1

I have got a title composition from AI "Swirlings of simple Things". Also in the Leo online dictionary is Swirling listed as a noun (https://dict.leo.org/englisch-deutsch/swirling).

But I wanted be sure, can swirling be used as a noun?

Many thanks for your help in advance!

New contributor
amte is a new contributor to this site. Take care in asking for clarification, commenting, and answering. Check out our Code of Conduct.
14
  • 1
    Grammatically, you can use any present participle as a noun. But "Swirlings of Simple Things" is a very strange phrase; I have no idea what it means. Commented Jul 8 at 21:02
  • 1
    You might get suggestions from stackexchange literature, but I think this an Off Topic "matter of opinion" for ELU. Commented Jul 8 at 22:03
  • 1
    Wiktionary gives this as a noun, with the plural form swirlings. But it's unusual in the plural. Commented Jul 8 at 22:04
  • 1
    Sounds like a gerund, a verb used as a noun.
    – Elliot
    Commented Jul 8 at 22:56
  • 1
    If you're creating a title, you can do whatever you want. Titles don't have to be grammatical.
    – Barmar
    Commented Jul 9 at 0:05

1 Answer 1

3

If you can use the definite or indefinite articles with it, it's a noun.

It refers to the flattening of all pretty people features into a single, cyborgian look -- a swirling of Hollywood archetypes, social media beauty ideals, and facial filters. (Business Insider)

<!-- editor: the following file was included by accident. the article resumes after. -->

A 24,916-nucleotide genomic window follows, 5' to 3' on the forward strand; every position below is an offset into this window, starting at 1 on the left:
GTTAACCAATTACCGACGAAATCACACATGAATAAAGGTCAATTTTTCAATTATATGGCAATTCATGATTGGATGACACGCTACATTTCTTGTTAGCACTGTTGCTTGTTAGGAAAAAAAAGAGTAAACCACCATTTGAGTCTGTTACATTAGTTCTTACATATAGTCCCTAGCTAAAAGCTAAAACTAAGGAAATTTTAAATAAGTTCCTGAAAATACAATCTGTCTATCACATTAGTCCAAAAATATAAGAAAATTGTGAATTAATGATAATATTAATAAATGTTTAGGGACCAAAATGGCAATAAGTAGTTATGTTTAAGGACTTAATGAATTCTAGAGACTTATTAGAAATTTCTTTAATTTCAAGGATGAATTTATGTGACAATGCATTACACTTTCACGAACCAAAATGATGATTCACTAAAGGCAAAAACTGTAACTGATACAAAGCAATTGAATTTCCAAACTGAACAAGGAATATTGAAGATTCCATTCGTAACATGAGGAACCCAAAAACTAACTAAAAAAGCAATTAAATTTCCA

The word " whirl " is often associated with rapid, spinning movements, as in the motion of a spinning top or the swirling of water. (Forbes)

Nouns also inflect for number, which swirling does.

At times she paints a little like Van Gogh -- great swirlings of cloud, as in one of the Dutchman's late, mystical visions of the night sky (Independent)

Here a whirlpool boils with mud and immense swirlings of water, spouting up the slimy sand of Cocytos. (Theoi)

Nouns also have genitive forms, which, though rare, swirling does indeed have.

Intermittently step back and evaluate the vortex effect’s progress. Make adjustments as required to refine the swirling’s shape, intensity, and heading. (ITS)

According to these common tests for nouns, there is in fact a noun in use with the spelling swirling.

1
  • Quite a nice comprehensive answer with great usage examples for an unusual word!
    – user8356
    Commented Jul 9 at 16:47

Your Answer

By clicking “Post Your Answer”, you agree to our terms of service and acknowledge you have read our privacy policy.

Not the answer you're looking for? Browse other questions tagged or ask your own question.